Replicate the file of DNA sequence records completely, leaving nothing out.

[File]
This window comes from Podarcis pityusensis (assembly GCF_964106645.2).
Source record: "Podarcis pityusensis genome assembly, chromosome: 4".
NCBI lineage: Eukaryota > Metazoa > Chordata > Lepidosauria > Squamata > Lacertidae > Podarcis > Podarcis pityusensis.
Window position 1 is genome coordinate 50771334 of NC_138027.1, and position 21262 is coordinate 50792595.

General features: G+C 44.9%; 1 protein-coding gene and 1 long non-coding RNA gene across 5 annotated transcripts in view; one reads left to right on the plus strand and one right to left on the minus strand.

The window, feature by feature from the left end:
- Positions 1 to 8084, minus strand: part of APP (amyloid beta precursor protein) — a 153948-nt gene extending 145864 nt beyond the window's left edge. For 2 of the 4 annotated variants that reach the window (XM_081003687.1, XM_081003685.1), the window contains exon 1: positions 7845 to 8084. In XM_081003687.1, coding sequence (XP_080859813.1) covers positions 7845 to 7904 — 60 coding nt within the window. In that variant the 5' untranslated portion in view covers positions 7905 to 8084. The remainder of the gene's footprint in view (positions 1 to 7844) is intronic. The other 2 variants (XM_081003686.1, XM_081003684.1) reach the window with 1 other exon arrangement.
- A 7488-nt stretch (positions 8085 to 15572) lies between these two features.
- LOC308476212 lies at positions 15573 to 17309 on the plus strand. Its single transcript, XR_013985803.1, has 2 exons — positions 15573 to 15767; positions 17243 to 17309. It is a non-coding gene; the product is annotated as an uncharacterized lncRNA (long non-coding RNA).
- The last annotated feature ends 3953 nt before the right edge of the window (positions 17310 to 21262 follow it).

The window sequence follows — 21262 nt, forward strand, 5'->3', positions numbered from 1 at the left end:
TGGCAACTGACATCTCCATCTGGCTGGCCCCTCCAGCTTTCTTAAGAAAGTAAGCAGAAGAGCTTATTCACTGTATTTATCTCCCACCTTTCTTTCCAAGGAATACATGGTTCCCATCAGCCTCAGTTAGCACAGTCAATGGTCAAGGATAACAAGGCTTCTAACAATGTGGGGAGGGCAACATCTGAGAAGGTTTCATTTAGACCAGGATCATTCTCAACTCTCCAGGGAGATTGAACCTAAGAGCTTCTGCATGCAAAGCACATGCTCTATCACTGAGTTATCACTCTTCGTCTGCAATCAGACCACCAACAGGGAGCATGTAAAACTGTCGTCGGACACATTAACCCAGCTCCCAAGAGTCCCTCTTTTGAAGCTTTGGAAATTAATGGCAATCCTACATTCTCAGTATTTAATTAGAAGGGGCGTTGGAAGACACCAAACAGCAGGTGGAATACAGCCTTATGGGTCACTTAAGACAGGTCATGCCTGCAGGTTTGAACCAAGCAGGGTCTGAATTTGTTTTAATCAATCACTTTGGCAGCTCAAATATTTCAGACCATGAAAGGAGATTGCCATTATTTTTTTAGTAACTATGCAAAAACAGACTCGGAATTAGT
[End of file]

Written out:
This window comes from Podarcis pityusensis (assembly GCF_964106645.2).
Source record: "Podarcis pityusensis genome assembly, chromosome: 4".
NCBI lineage: Eukaryota > Metazoa > Chordata > Lepidosauria > Squamata > Lacertidae > Podarcis > Podarcis pityusensis.
Window position 1 is genome coordinate 50771334 of NC_138027.1, and position 21262 is coordinate 50792595.

General features: G+C 44.9%; 1 protein-coding gene and 1 long non-coding RNA gene across 5 annotated transcripts in view; one reads left to right on the plus strand and one right to left on the minus strand.

The window, feature by feature from the left end:
- Positions 1 to 8084, minus strand: part of APP (amyloid beta precursor protein) — a 153948-nt gene extending 145864 nt beyond the window's left edge. For 2 of the 4 annotated variants that reach the window (XM_081003687.1, XM_081003685.1), the window contains exon 1: positions 7845 to 8084. In XM_081003687.1, coding sequence (XP_080859813.1) covers positions 7845 to 7904 — 60 coding nt within the window. In that variant the 5' untranslated portion in view covers positions 7905 to 8084. The remainder of the gene's footprint in view (positions 1 to 7844) is intronic. The other 2 variants (XM_081003686.1, XM_081003684.1) reach the window with 1 other exon arrangement.
- A 7488-nt stretch (positions 8085 to 15572) lies between these two features.
- LOC308476212 lies at positions 15573 to 17309 on the plus strand. Its single transcript, XR_013985803.1, has 2 exons — positions 15573 to 15767; positions 17243 to 17309. It is a non-coding gene; the product is annotated as an uncharacterized lncRNA (long non-coding RNA).
- The last annotated feature ends 3953 nt before the right edge of the window (positions 17310 to 21262 follow it).

The window sequence follows — 21262 nt, forward strand, 5'->3', positions numbered from 1 at the left end:
TGGCAACTGACATCTCCATCTGGCTGGCCCCTCCAGCTTTCTTAAGAAAGTAAGCAGAAGAGCTTATTCACTGTATTTATCTCCCACCTTTCTTTCCAAGGAATACATGGTTCCCATCAGCCTCAGTTAGCACAGTCAATGGTCAAGGATAACAAGGCTTCTAACAATGTGGGGAGGGCAACATCTGAGAAGGTTTCATTTAGACCAGGATCATTCTCAACTCTCCAGGGAGATTGAACCTAAGAGCTTCTGCATGCAAAGCACATGCTCTATCACTGAGTTATCACTCTTCGTCTGCAATCAGACCACCAACAGGGAGCATGTAAAACTGTCGTCGGACACATTAACCCAGCTCCCAAGAGTCCCTCTTTTGAAGCTTTGGAAATTAATGGCAATCCTACATTCTCAGTATTTAATTAGAAGGGGCGTTGGAAGACACCAAACAGCAGGTGGAATACAGCCTTATGGGTCACTTAAGACAGGTCATGCCTGCAGGTTTGAACCAAGCAGGGTCTGAATTTGTTTTAATCAATCACTTTGGCAGCTCAAATATTTCAGACCATGAAAGGAGATTGCCATTATTTTTTTAGTAACTATGCAAAAACAGACTCGGAATTAGT